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Essential fuel management skills for operating in ECAs

Essential fuel management skills for operating in ECAs
Since 1 January 2015, vessels operating within the Emission Control Areas (ECAs) must burn fuel with a sulphur limit of 0.1% m/m or be fitted with exhaust gas cleaning systems (scrubbers).

Given the sharp drop in oil prices, most ship owners and operators have chosen to use marine gas oil when navigating in an ECA. This is because although most medium speed and low speed marine engines are designed for residual fuel operation, they are also capable of operating on distillate fuel.

Risks Associated with use of distillates

Nevertheless, low sulphur content distillates pose operational challenges for vessel operators, and the parameters below should be noted.

  • Low viscosity – a decrease in viscosity causes leakage, leading to engine failure and non-propulsion
  • Low flashpoint – this is a phenomenon that has increased recently and poses significant risk to the safety of crew and vessel
  • High pour point – this increases the possibility of not being able to use the fuel at low temperatures
  • Incompatibility – the risk of incompatibility between residual fuels and distillates is higher than that of mixing different types of residual fuels
  • Fatty Acid Methyl Ester (FAME) – FAME as a biodiesel has good ignition quality and lubricity properties. However, potential complications could surface with respect to storage and handling in marine environments
  • Microbiological contamination – this will lead to clogged filters and corrosion in the fuel system and tanks.

The above possible operational challenges clearly underscore the fact that distillates are not the trouble-free products that many ship operators consider them to be. Hence, to ensure that a distillate meets the required specifications and prevent major damages to a vessel, the fuel should always be tested before use.

Advent of ECA compliant or ‘Hybrid’ fuels

These new fuels offer ship operators an interesting option with higher viscosity, higher flash point, better ignition and combustion properties. New versions of these hybrid fuels are getting better and better. But they are specially prepared fuels and need close monitoring for quality and usage.

Fuel System Check for prevention of engine damage

Fuel System Check (FSC) is an essential tool where samples are taken to verify centrifuge efficiency. For a minimum fuel system assessment, one sample should be taken before and another taken after the separator.

Catalytic fines are found to be responsible for a significant number of high cylinder wear cases in marine engines. These small, highly abrasive particles of powdered aluminium‐silica based material which have 'escaped' from the Fluidized Catalytic Cracking process (FCC) can cause abrasive wear of fuel pumps, injectors, piston rings and cylinder liners.

A Fuel System Check programme optimizes separator performance through regular checks of the onboard separation efficiency, and when combined with crew awareness and training, the risk of experiencing cat fines related engine wear can be greatly reduced.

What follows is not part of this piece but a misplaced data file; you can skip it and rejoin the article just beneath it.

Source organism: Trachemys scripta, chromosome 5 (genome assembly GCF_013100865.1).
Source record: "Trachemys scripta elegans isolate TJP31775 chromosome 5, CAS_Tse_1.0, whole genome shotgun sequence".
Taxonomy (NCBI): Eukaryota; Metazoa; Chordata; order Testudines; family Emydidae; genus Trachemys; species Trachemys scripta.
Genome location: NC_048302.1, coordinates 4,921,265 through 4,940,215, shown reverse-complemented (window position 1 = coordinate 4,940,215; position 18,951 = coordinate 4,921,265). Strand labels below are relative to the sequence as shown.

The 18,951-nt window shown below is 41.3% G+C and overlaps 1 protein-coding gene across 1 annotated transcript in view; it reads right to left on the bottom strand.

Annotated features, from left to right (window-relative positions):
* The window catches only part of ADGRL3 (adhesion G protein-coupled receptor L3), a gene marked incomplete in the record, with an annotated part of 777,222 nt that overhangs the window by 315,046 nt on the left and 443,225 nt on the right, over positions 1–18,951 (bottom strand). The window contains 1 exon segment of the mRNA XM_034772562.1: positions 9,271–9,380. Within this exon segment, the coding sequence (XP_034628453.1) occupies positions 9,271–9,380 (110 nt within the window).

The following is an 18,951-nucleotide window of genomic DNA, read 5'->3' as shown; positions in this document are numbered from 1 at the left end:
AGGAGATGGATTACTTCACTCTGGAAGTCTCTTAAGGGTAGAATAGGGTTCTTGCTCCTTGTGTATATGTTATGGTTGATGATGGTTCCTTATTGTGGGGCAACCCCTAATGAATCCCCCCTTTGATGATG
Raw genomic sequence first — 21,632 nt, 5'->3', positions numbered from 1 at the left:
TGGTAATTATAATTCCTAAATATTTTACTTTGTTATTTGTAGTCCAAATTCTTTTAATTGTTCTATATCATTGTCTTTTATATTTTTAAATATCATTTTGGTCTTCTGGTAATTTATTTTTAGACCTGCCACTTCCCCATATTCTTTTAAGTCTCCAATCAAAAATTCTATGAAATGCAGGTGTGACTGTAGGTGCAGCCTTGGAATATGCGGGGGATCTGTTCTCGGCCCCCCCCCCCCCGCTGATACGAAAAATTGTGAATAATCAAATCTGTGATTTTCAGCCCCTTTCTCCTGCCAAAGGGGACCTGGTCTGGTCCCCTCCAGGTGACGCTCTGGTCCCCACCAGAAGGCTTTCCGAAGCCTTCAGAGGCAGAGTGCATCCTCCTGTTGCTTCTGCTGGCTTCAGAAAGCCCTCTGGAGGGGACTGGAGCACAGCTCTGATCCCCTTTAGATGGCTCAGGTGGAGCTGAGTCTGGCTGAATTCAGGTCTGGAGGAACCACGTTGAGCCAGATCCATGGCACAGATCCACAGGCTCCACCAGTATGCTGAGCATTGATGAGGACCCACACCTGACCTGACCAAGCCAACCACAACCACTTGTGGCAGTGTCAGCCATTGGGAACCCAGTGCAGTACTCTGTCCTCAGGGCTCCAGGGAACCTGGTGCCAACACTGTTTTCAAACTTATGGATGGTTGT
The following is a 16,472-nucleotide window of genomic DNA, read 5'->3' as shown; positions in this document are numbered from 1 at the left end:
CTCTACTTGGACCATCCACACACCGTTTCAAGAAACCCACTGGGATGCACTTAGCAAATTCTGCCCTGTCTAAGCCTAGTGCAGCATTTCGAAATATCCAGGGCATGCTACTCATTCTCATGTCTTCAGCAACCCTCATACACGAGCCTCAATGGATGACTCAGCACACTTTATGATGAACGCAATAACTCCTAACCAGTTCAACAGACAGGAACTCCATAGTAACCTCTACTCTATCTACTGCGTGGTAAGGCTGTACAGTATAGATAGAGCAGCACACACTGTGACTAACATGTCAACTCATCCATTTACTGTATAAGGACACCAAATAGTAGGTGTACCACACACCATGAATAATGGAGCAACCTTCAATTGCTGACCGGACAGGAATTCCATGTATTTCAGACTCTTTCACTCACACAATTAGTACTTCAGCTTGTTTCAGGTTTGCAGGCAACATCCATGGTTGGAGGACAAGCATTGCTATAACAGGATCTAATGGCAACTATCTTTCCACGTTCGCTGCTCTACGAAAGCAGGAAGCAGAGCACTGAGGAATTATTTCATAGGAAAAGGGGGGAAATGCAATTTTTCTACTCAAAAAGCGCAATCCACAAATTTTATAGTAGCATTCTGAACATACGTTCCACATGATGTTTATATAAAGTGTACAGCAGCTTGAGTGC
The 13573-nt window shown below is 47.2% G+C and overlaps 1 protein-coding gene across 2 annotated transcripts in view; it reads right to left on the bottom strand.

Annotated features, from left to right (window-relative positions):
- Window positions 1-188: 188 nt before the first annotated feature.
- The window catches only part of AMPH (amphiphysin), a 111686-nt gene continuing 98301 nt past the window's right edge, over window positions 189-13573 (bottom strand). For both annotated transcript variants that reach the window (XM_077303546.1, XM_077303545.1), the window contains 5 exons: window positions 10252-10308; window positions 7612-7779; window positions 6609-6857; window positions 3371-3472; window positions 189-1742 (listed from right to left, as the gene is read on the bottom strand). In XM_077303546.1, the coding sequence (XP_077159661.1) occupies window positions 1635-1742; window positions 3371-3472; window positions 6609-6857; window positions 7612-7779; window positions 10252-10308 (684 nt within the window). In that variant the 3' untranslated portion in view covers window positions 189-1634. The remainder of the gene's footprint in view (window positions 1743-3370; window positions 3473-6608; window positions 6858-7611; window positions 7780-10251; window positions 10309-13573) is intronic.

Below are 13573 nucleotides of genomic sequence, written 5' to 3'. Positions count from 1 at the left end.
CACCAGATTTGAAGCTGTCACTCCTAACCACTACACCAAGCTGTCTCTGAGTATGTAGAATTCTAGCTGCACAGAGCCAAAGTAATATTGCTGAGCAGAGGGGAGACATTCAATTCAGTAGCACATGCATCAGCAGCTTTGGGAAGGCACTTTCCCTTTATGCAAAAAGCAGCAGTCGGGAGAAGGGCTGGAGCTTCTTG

Hidden dangers of fuel quality in emergency equipment

Not much attention have been paid to the quality of fuel being used for emergency equipment like emergency generators, life boat engines and emergency fire pumps. Engines may also fail to operate when they are needed most in emergencies.

As fuels in the emergency equipment storage tanks remain unused for long periods of time, their quality may deteriorate due to the following conditions:

  • Water(condensation/contamination)
  • Growth of microorganisms like bacteria, yeast and fungi
  • Oxidation stability
  • Presence of Fatty Acid Methyl Esters (FAME)

It is thus obvious that precaution such as the monitoring of fuel in storage tanks through regular quality tests should be taken to ensure fuels used in emergency equipment are ‘fit for purpose’. This cannot be taken for granted as modern fuels are not the same as those used a decade ago.

Importance of the ISO 8217 : 2012 marine fuel specifications

All ship operators are advised to adopt the ISO 8217:2012 marine fuel specifications as it is an improved edition and offers greater protection to fuel buyers with its stricter test limits and additional quality parameters.

Non-compliant Samples

The seal number for a sample collected during bunkering should be clearly recorded in the Bunker Delivery Note (BDN) in order for the fuel to be considered a valid representative sample by the supplier and/or port authority in the event of a dispute. Use of a professional surveyor is a prudent step in building crew awareness & avoiding non-compliance.

Re-thinking Fuel Analysis

From the above, it can be seen that fuel analysis is simple yet effective measure against many operational problems for all ship operators and owners.

With the blending of fuel stock for compliance with sulphur limits in ECAs, fuel quality issues have become more complex and from the economic point of view, bunker fuel testing is an insurance against major damages for a vessel.

It is evident that investing in a comprehensive fuel analysis programme will help a ship owner or operator save large sums of money on damaged engines and operational downtime.

Contributed by Abdul Ghani Bin Mohammed, senior sales manager, AMEA, at Veritas Petroleum Services. Email : [email protected]